Contra-indications are obviously auto-immune thyroid disorders and thyroid cancer where the balance is far more volatile. However iodine is still required for T4-T3 conversion if my understanding is correct? Although still trying to get my head around the chemistry of it.

    I know levels of iodine can interfere with thyroid function therefore in my opinion should be treated with the same caution as thyroid replacement medication?

    The W.H.O. recommends intake 150mcg/day rising to 250mcg/day for pregnant women. The best sources being dietary. If sufficient milk, yoghurt and fish (jaffa cakes are rich in iodine too) consumption, supplementation should not be needed. If it is not then supplementation may be needed to support thyroid function.

    There are many more factors that I'm still delving into.

  • Iodine and selenium can both be very patchy across China. A British Geological Survey study into both factors a number of years ago produced a complicated and somewhat non-obvious picture.

    Is that all makes of Jaffa cake? :-)

    Not sure about the iodine needed for conversion - the process of conversion releases iodine.


  • What about chocolate generally? I'd love to have a good reason to eat chocolate! :-)

  • I believe there were similar results in other countries deemed as severely iodine deficient in fact I believe one of the south Americas had a more severe curve because they had huge doses added to the salt and use quite alot in their cooking, but I need to go back to that research when I find it.....that was a great brain fog day!

    Possibly depends on the jaffa cake orangey bit (I believe its in the colourant they use......not the chocolate sorry

  • Still looking at the selenium vs iodine and interaction within the cells it's all very complicated and molecular.....not my best area

  • Have a look at this paper:



  • Perfect thank you!

    I think Brazil was the location of the study I was talking about yesterday where they put too much iodine in the salt and it was left unmonitored with an increase in auto-immune thyroid disorders!

    2003 sounds about the right time....I really need to find it!!

    I'm trying of collate all evidence found so if you come across anymore please link me in!!

  • I have been reading David Brownstein, Iodine -why your body needs it. I agree one should be cautious with supplementing Iodine. What I have read is that Selenium levels are very important. The western diet is generally low in selenium. The book also gives plenty of research references about why the modern diet is low in Iodine. I am hypothyroid on levo 100mcg and had high TPO antibodies diagnosed. I have got rid of the antibodies by eating a gluten and lactofree diet. A recent urine test showed that my Iodine levels are at 20 compared to a normal level of 150-199! At the moment I am using sea salt and B vits to help rid my body of halides/heavy metals which I know are a problem for me. In a couple of weeks I will try using Lugol's Iodine to increase my Iodine levels. I will continue to have private tests to check Iodine levels in urine.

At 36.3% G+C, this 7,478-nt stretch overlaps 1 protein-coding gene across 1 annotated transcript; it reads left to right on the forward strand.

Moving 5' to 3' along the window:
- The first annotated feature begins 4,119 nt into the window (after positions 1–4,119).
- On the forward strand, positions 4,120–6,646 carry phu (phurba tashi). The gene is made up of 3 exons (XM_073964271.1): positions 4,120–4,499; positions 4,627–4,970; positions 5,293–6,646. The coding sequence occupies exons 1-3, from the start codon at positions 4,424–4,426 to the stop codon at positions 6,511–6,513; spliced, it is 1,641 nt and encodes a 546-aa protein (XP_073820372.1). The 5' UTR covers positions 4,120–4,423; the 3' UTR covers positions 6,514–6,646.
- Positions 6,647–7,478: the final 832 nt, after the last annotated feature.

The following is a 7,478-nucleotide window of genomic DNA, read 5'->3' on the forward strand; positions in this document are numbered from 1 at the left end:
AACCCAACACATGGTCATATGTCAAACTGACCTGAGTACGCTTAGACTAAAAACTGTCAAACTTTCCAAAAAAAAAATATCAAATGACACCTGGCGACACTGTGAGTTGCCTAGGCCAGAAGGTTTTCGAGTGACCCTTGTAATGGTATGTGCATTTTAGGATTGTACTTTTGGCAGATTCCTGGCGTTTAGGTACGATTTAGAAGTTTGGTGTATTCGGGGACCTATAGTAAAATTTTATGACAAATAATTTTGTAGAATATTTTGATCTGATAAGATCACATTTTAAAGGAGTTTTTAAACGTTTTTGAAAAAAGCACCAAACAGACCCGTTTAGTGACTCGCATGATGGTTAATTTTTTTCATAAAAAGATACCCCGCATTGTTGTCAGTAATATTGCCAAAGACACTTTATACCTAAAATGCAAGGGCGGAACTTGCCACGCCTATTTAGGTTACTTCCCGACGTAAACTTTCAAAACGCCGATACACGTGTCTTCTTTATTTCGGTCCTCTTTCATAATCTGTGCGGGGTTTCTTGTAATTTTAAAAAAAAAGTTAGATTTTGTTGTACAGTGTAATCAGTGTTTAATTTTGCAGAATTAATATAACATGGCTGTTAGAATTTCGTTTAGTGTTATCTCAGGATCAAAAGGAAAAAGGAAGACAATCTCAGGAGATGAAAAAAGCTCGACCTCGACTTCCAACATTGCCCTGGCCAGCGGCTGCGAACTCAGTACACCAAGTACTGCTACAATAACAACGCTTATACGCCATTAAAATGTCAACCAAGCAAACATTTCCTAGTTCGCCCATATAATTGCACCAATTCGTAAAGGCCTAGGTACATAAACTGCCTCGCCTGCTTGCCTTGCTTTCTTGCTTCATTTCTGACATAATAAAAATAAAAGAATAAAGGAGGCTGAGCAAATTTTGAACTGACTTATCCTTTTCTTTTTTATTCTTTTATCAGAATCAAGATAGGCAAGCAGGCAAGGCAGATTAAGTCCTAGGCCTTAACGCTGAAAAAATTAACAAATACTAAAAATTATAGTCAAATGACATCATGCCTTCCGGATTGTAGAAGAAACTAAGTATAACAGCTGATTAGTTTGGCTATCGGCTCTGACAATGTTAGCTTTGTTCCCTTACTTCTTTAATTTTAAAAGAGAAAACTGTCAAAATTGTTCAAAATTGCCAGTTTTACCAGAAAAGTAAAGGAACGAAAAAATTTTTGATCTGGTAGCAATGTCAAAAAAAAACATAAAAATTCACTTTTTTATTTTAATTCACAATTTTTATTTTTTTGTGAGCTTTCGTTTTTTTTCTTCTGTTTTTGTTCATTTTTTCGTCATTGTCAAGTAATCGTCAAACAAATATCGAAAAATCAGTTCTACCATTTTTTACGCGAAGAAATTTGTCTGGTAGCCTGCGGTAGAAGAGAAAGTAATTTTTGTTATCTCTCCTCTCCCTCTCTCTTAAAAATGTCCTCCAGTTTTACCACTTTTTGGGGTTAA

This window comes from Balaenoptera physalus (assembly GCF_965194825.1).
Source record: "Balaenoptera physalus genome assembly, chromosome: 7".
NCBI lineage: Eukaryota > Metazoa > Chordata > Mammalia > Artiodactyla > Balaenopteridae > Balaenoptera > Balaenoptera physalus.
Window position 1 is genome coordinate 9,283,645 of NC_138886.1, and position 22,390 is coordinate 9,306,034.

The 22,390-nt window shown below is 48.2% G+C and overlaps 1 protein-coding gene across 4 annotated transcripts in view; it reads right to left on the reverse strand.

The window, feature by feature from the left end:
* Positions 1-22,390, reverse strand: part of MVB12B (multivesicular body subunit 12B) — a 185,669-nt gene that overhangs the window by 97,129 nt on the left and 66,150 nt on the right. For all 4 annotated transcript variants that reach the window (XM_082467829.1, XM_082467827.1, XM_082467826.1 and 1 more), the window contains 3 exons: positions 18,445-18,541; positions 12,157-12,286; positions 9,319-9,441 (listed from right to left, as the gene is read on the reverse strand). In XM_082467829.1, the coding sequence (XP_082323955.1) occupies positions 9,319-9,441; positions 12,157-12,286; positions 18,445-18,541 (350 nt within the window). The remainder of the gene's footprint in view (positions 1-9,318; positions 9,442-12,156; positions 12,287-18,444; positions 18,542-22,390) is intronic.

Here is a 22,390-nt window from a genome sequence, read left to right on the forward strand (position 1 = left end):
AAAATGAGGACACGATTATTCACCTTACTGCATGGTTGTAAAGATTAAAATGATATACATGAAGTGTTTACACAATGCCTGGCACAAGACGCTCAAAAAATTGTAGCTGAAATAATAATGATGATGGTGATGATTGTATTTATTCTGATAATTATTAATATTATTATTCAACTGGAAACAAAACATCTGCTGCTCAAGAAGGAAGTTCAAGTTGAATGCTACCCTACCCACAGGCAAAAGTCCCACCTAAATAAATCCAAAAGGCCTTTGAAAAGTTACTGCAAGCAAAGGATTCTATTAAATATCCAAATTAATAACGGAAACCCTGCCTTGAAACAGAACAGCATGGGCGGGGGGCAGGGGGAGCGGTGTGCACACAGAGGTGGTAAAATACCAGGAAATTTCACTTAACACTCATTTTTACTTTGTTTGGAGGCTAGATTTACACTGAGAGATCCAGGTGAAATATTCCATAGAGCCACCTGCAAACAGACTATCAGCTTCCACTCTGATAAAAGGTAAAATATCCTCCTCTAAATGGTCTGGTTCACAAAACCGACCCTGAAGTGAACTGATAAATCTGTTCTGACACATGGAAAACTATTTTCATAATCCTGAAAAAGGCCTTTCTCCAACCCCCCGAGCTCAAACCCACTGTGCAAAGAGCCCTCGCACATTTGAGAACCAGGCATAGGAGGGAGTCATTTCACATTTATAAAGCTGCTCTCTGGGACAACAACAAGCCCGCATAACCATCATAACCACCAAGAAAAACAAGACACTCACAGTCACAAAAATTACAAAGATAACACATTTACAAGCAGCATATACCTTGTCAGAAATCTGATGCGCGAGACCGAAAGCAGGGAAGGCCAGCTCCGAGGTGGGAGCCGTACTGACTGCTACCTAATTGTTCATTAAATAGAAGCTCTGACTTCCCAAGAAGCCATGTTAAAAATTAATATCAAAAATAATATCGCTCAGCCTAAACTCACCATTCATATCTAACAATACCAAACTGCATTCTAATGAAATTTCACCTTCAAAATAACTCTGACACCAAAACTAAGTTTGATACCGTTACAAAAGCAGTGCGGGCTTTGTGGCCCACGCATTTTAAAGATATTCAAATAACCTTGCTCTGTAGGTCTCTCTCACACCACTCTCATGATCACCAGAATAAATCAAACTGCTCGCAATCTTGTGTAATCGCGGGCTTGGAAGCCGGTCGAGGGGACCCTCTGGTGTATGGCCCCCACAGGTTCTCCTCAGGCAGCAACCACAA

There is no help from NHS for those of us that have Hashi's and as for checking patient's Iodine levels, I think most NHS docs would think you were mad if you requested it. Iodine is the most important element for the thyroid to function properly. I have learned a lot from this site including ensuring that vitamin and mineral levels are important and should be supplemented if necessary. As far as I am concerned, the Iodine is the missing factor in my health and I shall be giving it a cautious trial.

  • My experience with iodine was similar to this. I've been wary of iodine ever since.

    Very interesting article, Rod. Thank you for posting.

  • Interesting article - thanks for posting. Personally I have never supplemented iodine and do not consume a lot of dairy or fish. My autoimmune thyroiditis is more likely to have been caused by other factors including soya consumption if reports that this is murder for the thyroid can be substantiated.

  • From what I have read so far its a bit complicated........ Soy is a goitregenic namely soy isoflavone genistein a compound which in effect inhibits/binds with iodine and interferes with the TPO process. By making the iodine useless and the thyroid work harder to produce T4/T3 and therefore needing more iodine..... in some cases the body responds by increasing in size by producing more follicles and swelling in size i.e. goitre. So therefore if you were iodine deficient.......you would still be iodine deficient..... (I think this may trigger an immune response.... Although this is just a theory I haven't found any evidence......)

    I'm still trying to put the pieces of this puzzle together. Links to studies if anyone has any.... I have some but need more!!

  • Thanks for this yodasbabe1. Complicated indeed!